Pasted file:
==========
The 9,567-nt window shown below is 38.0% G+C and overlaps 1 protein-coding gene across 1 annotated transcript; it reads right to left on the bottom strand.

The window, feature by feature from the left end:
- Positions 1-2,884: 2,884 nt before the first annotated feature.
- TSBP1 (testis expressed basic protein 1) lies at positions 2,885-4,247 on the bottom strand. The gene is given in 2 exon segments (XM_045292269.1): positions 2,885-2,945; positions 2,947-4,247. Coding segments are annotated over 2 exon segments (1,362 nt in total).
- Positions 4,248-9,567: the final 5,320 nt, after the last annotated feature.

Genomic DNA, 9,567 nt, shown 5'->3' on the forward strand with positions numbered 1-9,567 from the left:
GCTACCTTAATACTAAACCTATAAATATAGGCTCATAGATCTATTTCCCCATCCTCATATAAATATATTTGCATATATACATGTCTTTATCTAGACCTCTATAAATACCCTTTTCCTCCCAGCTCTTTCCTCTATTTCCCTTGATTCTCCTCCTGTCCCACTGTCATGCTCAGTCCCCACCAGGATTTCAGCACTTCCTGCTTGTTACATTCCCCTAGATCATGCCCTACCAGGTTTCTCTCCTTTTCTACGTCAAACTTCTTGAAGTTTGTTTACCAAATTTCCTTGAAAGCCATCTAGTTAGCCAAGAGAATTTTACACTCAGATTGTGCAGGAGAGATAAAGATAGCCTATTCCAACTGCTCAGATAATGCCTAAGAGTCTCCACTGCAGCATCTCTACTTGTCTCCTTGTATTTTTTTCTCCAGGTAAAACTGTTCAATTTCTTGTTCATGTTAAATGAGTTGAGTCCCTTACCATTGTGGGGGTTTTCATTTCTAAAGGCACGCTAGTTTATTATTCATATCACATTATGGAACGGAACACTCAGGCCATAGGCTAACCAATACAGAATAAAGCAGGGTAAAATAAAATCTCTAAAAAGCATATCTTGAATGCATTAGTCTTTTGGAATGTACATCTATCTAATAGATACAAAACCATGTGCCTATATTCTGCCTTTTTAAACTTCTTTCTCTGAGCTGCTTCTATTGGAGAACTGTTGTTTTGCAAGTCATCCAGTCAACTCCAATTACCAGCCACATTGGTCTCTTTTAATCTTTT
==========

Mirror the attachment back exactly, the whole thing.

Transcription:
The 9,567-nt window shown below is 38.0% G+C and overlaps 1 protein-coding gene across 1 annotated transcript; it reads right to left on the bottom strand.

The window, feature by feature from the left end:
- Positions 1-2,884: 2,884 nt before the first annotated feature.
- TSBP1 (testis expressed basic protein 1) lies at positions 2,885-4,247 on the bottom strand. The gene is given in 2 exon segments (XM_045292269.1): positions 2,885-2,945; positions 2,947-4,247. Coding segments are annotated over 2 exon segments (1,362 nt in total).
- Positions 4,248-9,567: the final 5,320 nt, after the last annotated feature.

Genomic DNA, 9,567 nt, shown 5'->3' on the forward strand with positions numbered 1-9,567 from the left:
GCTACCTTAATACTAAACCTATAAATATAGGCTCATAGATCTATTTCCCCATCCTCATATAAATATATTTGCATATATACATGTCTTTATCTAGACCTCTATAAATACCCTTTTCCTCCCAGCTCTTTCCTCTATTTCCCTTGATTCTCCTCCTGTCCCACTGTCATGCTCAGTCCCCACCAGGATTTCAGCACTTCCTGCTTGTTACATTCCCCTAGATCATGCCCTACCAGGTTTCTCTCCTTTTCTACGTCAAACTTCTTGAAGTTTGTTTACCAAATTTCCTTGAAAGCCATCTAGTTAGCCAAGAGAATTTTACACTCAGATTGTGCAGGAGAGATAAAGATAGCCTATTCCAACTGCTCAGATAATGCCTAAGAGTCTCCACTGCAGCATCTCTACTTGTCTCCTTGTATTTTTTTCTCCAGGTAAAACTGTTCAATTTCTTGTTCATGTTAAATGAGTTGAGTCCCTTACCATTGTGGGGGTTTTCATTTCTAAAGGCACGCTAGTTTATTATTCATATCACATTATGGAACGGAACACTCAGGCCATAGGCTAACCAATACAGAATAAAGCAGGGTAAAATAAAATCTCTAAAAAGCATATCTTGAATGCATTAGTCTTTTGGAATGTACATCTATCTAATAGATACAAAACCATGTGCCTATATTCTGCCTTTTTAAACTTCTTTCTCTGAGCTGCTTCTATTGGAGAACTGTTGTTTTGCAAGTCATCCAGTCAACTCCAATTACCAGCCACATTGGTCTCTTTTAATCTTTT